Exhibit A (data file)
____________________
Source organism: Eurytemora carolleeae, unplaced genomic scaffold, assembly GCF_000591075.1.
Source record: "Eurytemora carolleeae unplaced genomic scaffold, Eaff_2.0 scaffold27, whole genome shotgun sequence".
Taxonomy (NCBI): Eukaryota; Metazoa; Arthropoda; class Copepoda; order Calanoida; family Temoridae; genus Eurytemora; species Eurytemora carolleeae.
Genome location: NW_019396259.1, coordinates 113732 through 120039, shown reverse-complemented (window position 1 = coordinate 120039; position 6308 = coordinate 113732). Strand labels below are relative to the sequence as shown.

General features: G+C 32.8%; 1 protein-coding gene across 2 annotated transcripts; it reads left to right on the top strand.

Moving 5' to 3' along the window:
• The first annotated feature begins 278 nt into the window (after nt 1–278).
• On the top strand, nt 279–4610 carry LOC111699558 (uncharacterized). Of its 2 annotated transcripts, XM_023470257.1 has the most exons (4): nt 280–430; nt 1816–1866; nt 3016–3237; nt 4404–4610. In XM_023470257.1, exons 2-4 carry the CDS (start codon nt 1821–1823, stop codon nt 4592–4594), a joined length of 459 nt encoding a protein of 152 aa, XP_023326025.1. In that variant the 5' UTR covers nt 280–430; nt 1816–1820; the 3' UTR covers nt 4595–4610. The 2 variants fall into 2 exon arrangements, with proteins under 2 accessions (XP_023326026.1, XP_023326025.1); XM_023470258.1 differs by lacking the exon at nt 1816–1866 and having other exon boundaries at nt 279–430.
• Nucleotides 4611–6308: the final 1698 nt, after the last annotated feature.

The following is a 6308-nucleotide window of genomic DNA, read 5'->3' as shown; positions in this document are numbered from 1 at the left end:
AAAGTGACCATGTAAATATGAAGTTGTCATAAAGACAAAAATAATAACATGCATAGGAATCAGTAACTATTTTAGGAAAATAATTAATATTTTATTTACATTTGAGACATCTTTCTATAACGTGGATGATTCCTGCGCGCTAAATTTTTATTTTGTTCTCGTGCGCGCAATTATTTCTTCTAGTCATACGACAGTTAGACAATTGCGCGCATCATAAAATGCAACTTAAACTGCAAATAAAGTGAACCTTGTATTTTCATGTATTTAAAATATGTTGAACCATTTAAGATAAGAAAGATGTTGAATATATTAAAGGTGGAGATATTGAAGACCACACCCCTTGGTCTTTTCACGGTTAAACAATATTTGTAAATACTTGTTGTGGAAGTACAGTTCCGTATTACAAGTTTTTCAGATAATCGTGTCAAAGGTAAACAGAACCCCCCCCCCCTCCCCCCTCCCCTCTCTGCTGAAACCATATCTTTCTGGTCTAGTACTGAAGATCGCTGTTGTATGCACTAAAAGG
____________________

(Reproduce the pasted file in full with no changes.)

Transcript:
Source organism: Eurytemora carolleeae, unplaced genomic scaffold, assembly GCF_000591075.1.
Source record: "Eurytemora carolleeae unplaced genomic scaffold, Eaff_2.0 scaffold27, whole genome shotgun sequence".
Taxonomy (NCBI): Eukaryota; Metazoa; Arthropoda; class Copepoda; order Calanoida; family Temoridae; genus Eurytemora; species Eurytemora carolleeae.
Genome location: NW_019396259.1, coordinates 113732 through 120039, shown reverse-complemented (window position 1 = coordinate 120039; position 6308 = coordinate 113732). Strand labels below are relative to the sequence as shown.

General features: G+C 32.8%; 1 protein-coding gene across 2 annotated transcripts; it reads left to right on the top strand.

Moving 5' to 3' along the window:
• The first annotated feature begins 278 nt into the window (after nt 1–278).
• On the top strand, nt 279–4610 carry LOC111699558 (uncharacterized). Of its 2 annotated transcripts, XM_023470257.1 has the most exons (4): nt 280–430; nt 1816–1866; nt 3016–3237; nt 4404–4610. In XM_023470257.1, exons 2-4 carry the CDS (start codon nt 1821–1823, stop codon nt 4592–4594), a joined length of 459 nt encoding a protein of 152 aa, XP_023326025.1. In that variant the 5' UTR covers nt 280–430; nt 1816–1820; the 3' UTR covers nt 4595–4610. The 2 variants fall into 2 exon arrangements, with proteins under 2 accessions (XP_023326026.1, XP_023326025.1); XM_023470258.1 differs by lacking the exon at nt 1816–1866 and having other exon boundaries at nt 279–430.
• Nucleotides 4611–6308: the final 1698 nt, after the last annotated feature.

The following is a 6308-nucleotide window of genomic DNA, read 5'->3' as shown; positions in this document are numbered from 1 at the left end:
AAAGTGACCATGTAAATATGAAGTTGTCATAAAGACAAAAATAATAACATGCATAGGAATCAGTAACTATTTTAGGAAAATAATTAATATTTTATTTACATTTGAGACATCTTTCTATAACGTGGATGATTCCTGCGCGCTAAATTTTTATTTTGTTCTCGTGCGCGCAATTATTTCTTCTAGTCATACGACAGTTAGACAATTGCGCGCATCATAAAATGCAACTTAAACTGCAAATAAAGTGAACCTTGTATTTTCATGTATTTAAAATATGTTGAACCATTTAAGATAAGAAAGATGTTGAATATATTAAAGGTGGAGATATTGAAGACCACACCCCTTGGTCTTTTCACGGTTAAACAATATTTGTAAATACTTGTTGTGGAAGTACAGTTCCGTATTACAAGTTTTTCAGATAATCGTGTCAAAGGTAAACAGAACCCCCCCCCCCTCCCCCCTCCCCTCTCTGCTGAAACCATATCTTTCTGGTCTAGTACTGAAGATCGCTGTTGTATGCACTAAAAGG